[00:02:50] So I think, in order to do Federation well, you should just work on caching well. First, like, what is our caching strategy? How do we handle caching? Because in something like Federation, where all the services are going to be blocked publicly and only accessible by the gateway. Then there's no way that they could be cached, like on a network level probably, they probably cache on application level.

[00:03:11] They're just not accessing those over the network. So, unless you like put them behind some internal know thing inside of, some internal IP VPN or something like that. There's really no way cuz they're not public. So yeah, the caching strategies that seems crazy, I think, again, if Paul's like, well, if you use our product, it just works.

[00:03:29] So I think that's kinda how they get you, but yeah, you'd have to get the caching strategy down for that, cuz to me, that just sounds like, wow. Yeah, that could be crazy, but seems like it'll work pretty well.
>> How do you limit query depth?
>> Wow, that's a good question.

[00:03:44] So security, security, security, security. So there is a very, very. So, I'm gonna tell you then I'm gonna show a very good article that talks about it way more detail. But basically, there is no one way to limit query. So the question is basically this. So if I go me, and I have post, and post has an author, and author has a post, and post has an author, this goes on forever.

[00:04:11] So like how do you limit someone from doing this to your server? There's not one way, there's a lot of ways, and I can give you some examples of what some of the best GraphQL APIs that are running live in production now are doing, and I can kinda give you my advice.

[00:04:23] So, something like GitHub, GitHub has a really good GraphQL API. And basically what they do to help limit this is because if you think about it, this is just one request. So you can't rely on a CDN to help you from DDoS. And because the CDN's like, only one request came in how am I suppose to block that.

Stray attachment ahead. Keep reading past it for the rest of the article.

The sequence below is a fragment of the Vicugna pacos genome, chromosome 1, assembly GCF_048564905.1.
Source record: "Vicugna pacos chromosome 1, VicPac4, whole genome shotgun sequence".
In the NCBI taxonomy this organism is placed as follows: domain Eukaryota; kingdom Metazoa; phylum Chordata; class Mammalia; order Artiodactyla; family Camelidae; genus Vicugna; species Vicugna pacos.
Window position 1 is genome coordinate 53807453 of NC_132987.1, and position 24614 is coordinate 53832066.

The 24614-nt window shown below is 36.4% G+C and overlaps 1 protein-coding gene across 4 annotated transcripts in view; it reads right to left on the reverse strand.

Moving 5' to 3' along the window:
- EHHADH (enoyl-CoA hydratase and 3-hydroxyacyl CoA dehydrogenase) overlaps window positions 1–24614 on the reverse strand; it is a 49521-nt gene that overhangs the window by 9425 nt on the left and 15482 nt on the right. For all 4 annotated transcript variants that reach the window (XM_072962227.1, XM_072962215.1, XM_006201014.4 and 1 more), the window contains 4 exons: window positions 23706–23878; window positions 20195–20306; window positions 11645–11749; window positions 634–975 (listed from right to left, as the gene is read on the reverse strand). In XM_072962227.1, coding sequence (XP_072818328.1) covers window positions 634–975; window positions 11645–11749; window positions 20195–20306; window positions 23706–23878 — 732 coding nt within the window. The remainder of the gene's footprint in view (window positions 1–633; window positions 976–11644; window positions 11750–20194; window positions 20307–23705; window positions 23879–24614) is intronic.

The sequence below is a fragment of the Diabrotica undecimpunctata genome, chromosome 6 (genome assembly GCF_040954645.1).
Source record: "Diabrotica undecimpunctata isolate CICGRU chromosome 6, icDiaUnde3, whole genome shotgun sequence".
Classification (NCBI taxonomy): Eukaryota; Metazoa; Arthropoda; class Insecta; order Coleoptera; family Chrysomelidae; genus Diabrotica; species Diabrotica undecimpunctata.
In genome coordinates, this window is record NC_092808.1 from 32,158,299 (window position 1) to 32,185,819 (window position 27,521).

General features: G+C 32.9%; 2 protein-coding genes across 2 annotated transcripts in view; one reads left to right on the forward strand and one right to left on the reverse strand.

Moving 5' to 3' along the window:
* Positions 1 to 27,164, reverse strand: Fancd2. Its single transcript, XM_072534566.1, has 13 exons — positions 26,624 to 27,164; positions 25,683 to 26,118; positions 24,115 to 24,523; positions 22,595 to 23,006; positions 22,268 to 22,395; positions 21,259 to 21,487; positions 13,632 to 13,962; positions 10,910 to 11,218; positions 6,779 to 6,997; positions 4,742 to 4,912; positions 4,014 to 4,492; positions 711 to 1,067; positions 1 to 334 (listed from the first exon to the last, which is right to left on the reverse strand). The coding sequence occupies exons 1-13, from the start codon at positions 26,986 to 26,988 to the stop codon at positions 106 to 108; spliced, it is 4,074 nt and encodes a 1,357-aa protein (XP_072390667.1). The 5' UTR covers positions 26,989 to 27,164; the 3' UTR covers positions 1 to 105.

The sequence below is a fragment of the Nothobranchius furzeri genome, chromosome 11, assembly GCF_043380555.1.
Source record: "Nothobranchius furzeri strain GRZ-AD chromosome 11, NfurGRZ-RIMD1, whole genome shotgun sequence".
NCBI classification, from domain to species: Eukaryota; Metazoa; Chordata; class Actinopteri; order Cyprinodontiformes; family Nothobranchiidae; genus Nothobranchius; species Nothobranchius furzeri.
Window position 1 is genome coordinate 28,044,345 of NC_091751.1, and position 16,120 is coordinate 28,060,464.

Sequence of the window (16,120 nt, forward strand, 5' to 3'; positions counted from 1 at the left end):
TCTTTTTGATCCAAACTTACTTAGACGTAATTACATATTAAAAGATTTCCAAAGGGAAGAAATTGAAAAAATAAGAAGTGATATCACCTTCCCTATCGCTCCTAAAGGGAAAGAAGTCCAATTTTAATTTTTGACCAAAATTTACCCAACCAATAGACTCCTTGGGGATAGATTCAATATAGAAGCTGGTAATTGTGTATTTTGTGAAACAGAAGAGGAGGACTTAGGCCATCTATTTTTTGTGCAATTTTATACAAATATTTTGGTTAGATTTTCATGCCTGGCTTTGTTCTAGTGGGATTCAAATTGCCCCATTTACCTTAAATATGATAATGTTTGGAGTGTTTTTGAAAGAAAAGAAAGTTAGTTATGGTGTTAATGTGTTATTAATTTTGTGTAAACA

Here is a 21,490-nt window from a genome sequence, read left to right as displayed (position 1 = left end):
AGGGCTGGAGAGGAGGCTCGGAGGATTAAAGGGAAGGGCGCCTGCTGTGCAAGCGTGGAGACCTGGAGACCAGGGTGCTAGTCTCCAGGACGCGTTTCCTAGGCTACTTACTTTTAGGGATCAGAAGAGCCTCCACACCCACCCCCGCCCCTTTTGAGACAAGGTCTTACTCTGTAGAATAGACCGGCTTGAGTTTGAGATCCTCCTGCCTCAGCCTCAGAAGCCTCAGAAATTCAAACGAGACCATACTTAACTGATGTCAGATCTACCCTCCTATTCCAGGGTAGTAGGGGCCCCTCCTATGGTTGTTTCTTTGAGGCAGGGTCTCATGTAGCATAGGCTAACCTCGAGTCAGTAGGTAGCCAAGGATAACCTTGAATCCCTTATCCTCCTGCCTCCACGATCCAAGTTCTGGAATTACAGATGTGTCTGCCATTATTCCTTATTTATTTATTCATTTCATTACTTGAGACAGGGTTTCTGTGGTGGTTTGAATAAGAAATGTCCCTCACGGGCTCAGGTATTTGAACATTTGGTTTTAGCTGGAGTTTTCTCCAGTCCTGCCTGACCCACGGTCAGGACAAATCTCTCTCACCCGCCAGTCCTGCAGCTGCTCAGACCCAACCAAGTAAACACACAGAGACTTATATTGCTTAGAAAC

[00:04:38] So CDN is not gonna help you. What you have to do, at least is what GitHub does, is they count how many nodes you do per some interval, whether it's per second, per minute, whatever it is. And they only allow you to query for a X amount of nodes up on that interval.

[00:04:55] And each object is a node basically. So they keep track of how many nodes you have, and there's a lot of ways you can do that. You can literally add a directive on every single type that logs somewhere, how many nodes this request has and then just counts it.

[00:05:09] And then after that they block you. They check how many nodes you have and the block you. So that seems to work for them. The downside of that approach I think, is you have to be explicit about like how many nodes you want. So you have to say like post, like from 12 to 300 or something like that.

[00:05:27] You have to tell them how many you want, so they understand how many nodes you can get. That seems to work. In my opinion, there's just not one way. So there's a couple strategies. One is, well a lot of people do is they will limit query depth, they might say, well, I don't want a user to go four levels deep.